with the GPS”
– 20 June – Elissa Scalise Powell, CG, CGL, “Beating the Bushes: Using the
GPS to Find Jacob Bush’s Father”
– 18 July – Angela Packer McGhie, CG, “Analyzing Documents Sparks Ideas
for Further Research”
– 15 August – LaBrenda Garrett-Nelson, JD, CG, “Analyzing Probate Records of
Slaveholders to Identify Enslaved Ancestors”
– 19 September – Tom Jones, PhD, CG, CGL,”When Does Newfound Evidence
Overturn a Proved Conclusion?”
– 17 October, David Ouimette, CG, CGL,“Databases, Search Engines, and the
Genealogical Proof Standard”
– 21 November – Malissa Ruffner, JD, CG, “Research in Federal Records:
Some Assembly Required”
– 19 December – Judy Russell, JD, CG, CGL, “The Law and the Reasonably
Exhaustive (Re)Search”

President Jeanne Larzalere Bloom, CG, says, “The Board for Certification of Genealogists is excited to offer this webinar series that supports our mission to provide education for family historians. These webinars will address genealogy standards for research. By promoting a uniform standard of competence and ethics, the BCG endeavors to foster public confidence in genealogy.”

To register for any of these webinars, please visit our page at Legacy Family Tree Webinars: http://familytreewebinars.com/BCG.

After registering, you will receive a confirmation email containing information about joining the webinar. For more information contact:
office@BCGcertification.org.

View BCG’s past Legacy webinars at http://familytreewebinars.com/BCG and http://BCGcertification.org/blog/bcg-webinars. For more information on BCG’s education opportunities, please visit:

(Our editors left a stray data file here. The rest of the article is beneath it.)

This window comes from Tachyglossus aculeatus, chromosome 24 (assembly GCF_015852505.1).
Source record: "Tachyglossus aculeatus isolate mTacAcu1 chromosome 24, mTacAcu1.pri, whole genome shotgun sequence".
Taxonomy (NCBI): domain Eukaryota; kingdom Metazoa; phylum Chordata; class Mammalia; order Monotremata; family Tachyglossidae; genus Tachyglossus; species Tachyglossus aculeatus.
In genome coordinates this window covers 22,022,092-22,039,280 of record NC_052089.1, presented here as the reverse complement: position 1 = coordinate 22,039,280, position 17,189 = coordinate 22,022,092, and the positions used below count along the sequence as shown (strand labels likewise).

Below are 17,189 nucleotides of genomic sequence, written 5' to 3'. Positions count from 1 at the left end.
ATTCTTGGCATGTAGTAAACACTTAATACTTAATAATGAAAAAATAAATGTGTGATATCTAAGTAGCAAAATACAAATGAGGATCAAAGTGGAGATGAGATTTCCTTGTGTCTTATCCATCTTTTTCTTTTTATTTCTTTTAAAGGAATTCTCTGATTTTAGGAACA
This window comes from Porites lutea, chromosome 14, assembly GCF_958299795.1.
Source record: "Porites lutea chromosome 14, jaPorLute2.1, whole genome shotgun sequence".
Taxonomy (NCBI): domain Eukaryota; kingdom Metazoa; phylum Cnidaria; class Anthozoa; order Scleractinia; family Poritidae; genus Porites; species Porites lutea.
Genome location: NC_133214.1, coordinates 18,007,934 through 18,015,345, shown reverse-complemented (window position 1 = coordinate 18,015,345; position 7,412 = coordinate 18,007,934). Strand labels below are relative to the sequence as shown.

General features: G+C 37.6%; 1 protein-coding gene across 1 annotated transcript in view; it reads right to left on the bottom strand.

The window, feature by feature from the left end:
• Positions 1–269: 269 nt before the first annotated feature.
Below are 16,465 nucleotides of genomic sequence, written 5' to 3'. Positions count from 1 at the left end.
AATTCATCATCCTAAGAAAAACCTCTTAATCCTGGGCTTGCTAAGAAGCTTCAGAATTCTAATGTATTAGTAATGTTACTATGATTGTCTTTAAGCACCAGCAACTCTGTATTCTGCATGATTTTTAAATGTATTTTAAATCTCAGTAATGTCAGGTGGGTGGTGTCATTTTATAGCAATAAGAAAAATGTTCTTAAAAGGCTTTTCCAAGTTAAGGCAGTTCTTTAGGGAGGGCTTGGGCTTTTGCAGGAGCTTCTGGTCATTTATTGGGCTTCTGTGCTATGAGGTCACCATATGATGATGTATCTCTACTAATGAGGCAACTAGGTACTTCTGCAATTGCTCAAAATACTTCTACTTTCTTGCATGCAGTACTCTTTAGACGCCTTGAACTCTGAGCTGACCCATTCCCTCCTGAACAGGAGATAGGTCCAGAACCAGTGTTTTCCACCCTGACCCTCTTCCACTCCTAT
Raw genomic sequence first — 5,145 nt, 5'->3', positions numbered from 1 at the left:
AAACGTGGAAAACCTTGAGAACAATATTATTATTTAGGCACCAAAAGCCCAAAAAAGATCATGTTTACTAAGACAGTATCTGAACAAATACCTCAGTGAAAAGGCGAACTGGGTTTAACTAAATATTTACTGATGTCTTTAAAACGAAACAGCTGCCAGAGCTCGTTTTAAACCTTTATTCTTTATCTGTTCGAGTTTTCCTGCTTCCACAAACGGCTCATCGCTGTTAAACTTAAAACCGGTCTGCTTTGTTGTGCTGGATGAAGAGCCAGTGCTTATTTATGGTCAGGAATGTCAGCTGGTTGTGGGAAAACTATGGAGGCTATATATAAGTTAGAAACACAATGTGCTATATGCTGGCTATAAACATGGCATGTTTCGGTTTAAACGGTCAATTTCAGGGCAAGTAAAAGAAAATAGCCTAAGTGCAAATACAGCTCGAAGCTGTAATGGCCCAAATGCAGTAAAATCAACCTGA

http://www.BCGcertification.org/certification/educ.html.

Cari A. Taplin, CG

The words Certified Genealogist are a registered certification mark, and the designations CG, CGL and Certified Genealogical Lecturer are service marks of the Board for Certification of Genealogists®, used under license by board certificants after periodic evaluation.

Associates in Action

Associates in Action highlights BCG associates’ news, activities, and accomplishments. Contact Alice Hoyt Veen to include your news in an upcoming post.

Activities & Projects

Judith A. Herbert, CG, has joined the Editorial Board of The Record, the quarterly journal of the New York Genealogical & Biographical Society.

Awards & Achievements

Harold Henderson, CG, has won first place in the Chicago Genealogical Society’s (CGS) writing contest.”One Family’s Nineteenth Century from New York to Chicago to Oregon: Joseph M. and Artamisia Ann (Talcott) Burdick,” will be published in CGS’s quarterly.

The Association of Professional Genealogists (APG®) honored several of its members for their achievements and service to the field of genealogy at its 2016 Professional Management Conference (PMC) in Fort Wayne, Indiana. APG President Billie Stone Fogarty presented the awards: